Wednesday, July 14, 2010

Bastille Day 2010

130 years ago the people of France stormed the Bastille to end the rule and the abuses of a rich, ruling minority. Like the millions of unemployed in the U.S. today, they had no means of supporting themselves, no way to buy food or clothes, much less homes. The  indifference of the ignoble nobility, their obsession with fashion and the splendors of Versailles, were too much to bear. The excesses of the revolution that followed were a backlash against the suffering and poverty and starvation the people of France endured for centuries.

What we can learn form the French Revolution, from our own revolution, and from Bastille Day is that compassion creates a society that succeeds, not tax breaks for the rich, not war, not corporate abuse of man and nature. We have an election coming soon and the message we need to send is that we want compassion for our fellow human beings and for the beauty of the natural world around us. We don't want a return to the Bush/Cheney decade of war, corporate greed, and economic disaster for everyone but the banks, big oil, and big business. We want progressive representatives who will fight for clean energy, benefits for average citizens, not corporations, and regulations to protect our planet. 

In the nation with the highest percentage of jailed citizens in the world, we should take Bastille Day very seriously.

14 July 2010

Monday, July 05, 2010


When in N'awlins...
Photos from our new home in the French Quarter:

 4 July 2010: everything flowed to perfection- the flight to New Orleans arrived early. Chatted with a violin teacher  on the flight. KT and Dan whisked Dar and me to the Acme Oyster Bar uptown- for, yes, char-broiled oysters and a shrimp po-boy. Yum. We visited in the garden of our new home, sipped Mimosas, listened to the local jazz and blues and Cajun music on the sound system/ radio. Listened to Dar's salty talk and made Plans for the evening. Spoke Yat. Called Starr.

Took a swim in the refreshing water of the pool. Nap time.

Sunset. As the fireworks burst over the Mississippi River, as the art party of KT's friend Bryan (from clever Howard Finster pieces to original erotic Picasso Etchings) roared on high on a balcony overlooking the Quarter, as we ate raspberries and strawberries, I felt transformed into a timeless New Orleans being. After the party, after the fireworks, we strolled down reveling upper Bourbon to the Pirate bar where KT treated us to drinks made with the blood of a shark and a back scratch swizzle (no, not real blood). The jazz band was just too loud for me so we returned to our French Quarter oasis garden on Dauphine to fall asleep to the zen splash of water in the fountains.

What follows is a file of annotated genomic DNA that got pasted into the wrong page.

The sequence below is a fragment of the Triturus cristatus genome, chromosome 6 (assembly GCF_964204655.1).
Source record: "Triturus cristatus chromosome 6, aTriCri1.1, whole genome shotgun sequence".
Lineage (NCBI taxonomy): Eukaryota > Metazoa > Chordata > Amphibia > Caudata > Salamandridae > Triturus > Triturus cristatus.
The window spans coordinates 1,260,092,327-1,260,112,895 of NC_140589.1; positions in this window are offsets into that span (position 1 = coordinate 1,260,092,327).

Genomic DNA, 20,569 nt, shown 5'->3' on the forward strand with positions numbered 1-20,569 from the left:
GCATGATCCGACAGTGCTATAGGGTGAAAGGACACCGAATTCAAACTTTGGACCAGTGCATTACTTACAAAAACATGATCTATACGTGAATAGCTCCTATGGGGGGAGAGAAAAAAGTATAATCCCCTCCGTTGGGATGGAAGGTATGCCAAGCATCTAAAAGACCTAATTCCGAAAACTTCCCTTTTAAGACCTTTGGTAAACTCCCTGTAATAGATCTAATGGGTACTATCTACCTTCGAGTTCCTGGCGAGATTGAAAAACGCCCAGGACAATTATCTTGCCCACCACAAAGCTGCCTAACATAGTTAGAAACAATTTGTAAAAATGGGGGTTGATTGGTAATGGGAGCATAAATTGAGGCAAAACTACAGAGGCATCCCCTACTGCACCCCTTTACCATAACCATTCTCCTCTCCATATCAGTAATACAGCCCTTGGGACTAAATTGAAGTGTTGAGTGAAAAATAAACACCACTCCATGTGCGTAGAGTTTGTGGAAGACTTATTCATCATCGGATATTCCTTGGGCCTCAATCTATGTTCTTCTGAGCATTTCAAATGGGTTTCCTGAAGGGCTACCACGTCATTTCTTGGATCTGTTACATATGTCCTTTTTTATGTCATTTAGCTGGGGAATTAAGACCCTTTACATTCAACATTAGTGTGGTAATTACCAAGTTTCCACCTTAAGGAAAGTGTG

Friday, July 02, 2010


4th of july
Atlanta 2007
Photo by Jack

As the 4th of July arrives, patriotism is on the wane. What exactly is there to be patriotic about? The Afghan war drags on in a quagmire of corruption and opium-- with crates of cash disappearing daily. The quagmire in the Gulf of Mexico is killing wildlife and destroying a way of life going back generations. There are nearly two million unemployed workers whose benefits will end thanks to a Republican filibuster in the disfunctional Senate. The tea bag party is a farce of early 19th Century attitudes that allows unchecked corruption by corporations including the one that is killing a good portion of the U.S. and the planet. Our Supreme Court is 5/9 owned and run by corporate interests-- thanks in part to the two appointments by oil men Bush and Cheney. There is no Green Party at all and way too few Progressive Dems. to elect. As many of us hold hands on beaches in protest of bad energy policy and off-shore drilling, Obama's hands appear to be tied. We want fireworks, not just a 4th of July show, but a spark of fervor that will bring the reforms we wanted in Nov. 2008.

For now, I can only muster a Diogenes-like response. I'll sit in my bathtub and forget about quagmires for the weekend. I'll watch the fireworks above the Mississippi River in New Orleans. My Epicurean garden awaits me by the pool in the courtyard in the French Quater. Maybe a touch of Buddhist detachment will let the universe adjust. Indifference, though, is our nation's problem, not the answer.